Gay cleric is elected Episcopalian bishop in US

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The Independent US

Divisions in the Church of England and the worldwide Anglican community over homosexual clergy were emphasised at the weekend when church members in New Hampshire in the United States elected an openly gay man to be their next bishop.

New Hampshire Episcopalians - the name taken by Anglicans in America - chose the Rev Gene Robinson in Concord on Saturday. Beating three other contenders, he becomes the first openly gay man to be elected as bishop in the Anglican Church worldwide.

Mr Robinson must be confirmed by a general convention of Episcopalians in Minnesota next month He pleaded with supporters to show tolerance for those distressed by his sexuality, and said he intended to "show the world how to be a Christian community", adding: "I plan to be a good bishop, not a gay bishop."

At the election were his two adult daughters His marriage broke up in the Eighties when he admitted his sexuality. The bishop-elect now lives with his male partner, who works for the state of New Hampshire.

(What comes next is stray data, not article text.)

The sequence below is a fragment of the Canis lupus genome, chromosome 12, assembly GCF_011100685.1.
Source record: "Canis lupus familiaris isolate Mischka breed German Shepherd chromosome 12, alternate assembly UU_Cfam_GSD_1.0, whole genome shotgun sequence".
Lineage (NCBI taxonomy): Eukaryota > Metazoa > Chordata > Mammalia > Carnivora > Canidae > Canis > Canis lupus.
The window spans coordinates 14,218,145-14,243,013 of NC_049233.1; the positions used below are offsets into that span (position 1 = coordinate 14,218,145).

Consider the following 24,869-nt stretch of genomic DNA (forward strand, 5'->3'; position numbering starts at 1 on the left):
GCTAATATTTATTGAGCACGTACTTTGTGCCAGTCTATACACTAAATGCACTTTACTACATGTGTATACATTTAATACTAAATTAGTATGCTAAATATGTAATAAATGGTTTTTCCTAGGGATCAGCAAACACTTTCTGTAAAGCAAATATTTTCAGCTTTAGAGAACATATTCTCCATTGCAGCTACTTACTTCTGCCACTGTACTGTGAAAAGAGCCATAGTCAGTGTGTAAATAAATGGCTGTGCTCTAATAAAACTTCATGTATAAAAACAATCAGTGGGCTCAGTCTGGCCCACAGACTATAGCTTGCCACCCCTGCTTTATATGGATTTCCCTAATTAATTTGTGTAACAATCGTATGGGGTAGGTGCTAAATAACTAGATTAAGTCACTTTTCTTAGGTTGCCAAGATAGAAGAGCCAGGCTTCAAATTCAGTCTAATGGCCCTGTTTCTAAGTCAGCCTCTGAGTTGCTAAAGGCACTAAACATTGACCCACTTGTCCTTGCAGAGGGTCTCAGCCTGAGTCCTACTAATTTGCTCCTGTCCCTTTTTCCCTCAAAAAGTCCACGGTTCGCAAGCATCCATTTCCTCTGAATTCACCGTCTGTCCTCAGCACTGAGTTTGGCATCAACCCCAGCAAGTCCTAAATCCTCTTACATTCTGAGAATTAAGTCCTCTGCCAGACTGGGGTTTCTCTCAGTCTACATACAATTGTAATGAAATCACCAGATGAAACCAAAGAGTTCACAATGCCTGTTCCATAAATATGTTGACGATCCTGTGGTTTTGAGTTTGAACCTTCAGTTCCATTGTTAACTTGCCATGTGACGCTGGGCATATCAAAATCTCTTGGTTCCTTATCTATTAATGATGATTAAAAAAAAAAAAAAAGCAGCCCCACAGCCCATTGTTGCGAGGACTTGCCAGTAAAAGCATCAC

There is no precedent for the election, although a former Episcopalian bishop in Utah admitted he was gay in a letter to church leaders written in 1993 after his retirement.

There are 2.9 million Episcopalians in the United States, in a world community of 79 million, including members of the Church of England. Last week, the Archbishop of Canterbury, Dr Rowan Williams, expressed dismay that a bishop in western Canada had allowed his clergy to bless gay unions.

The Rev David Jones, rector of St Paul's in Concord, said he was delighted with the result, and agreed the Bible taught against homosexuality. "The Spirit works through that man, so who am I to say God's not supposed to do that," he said.

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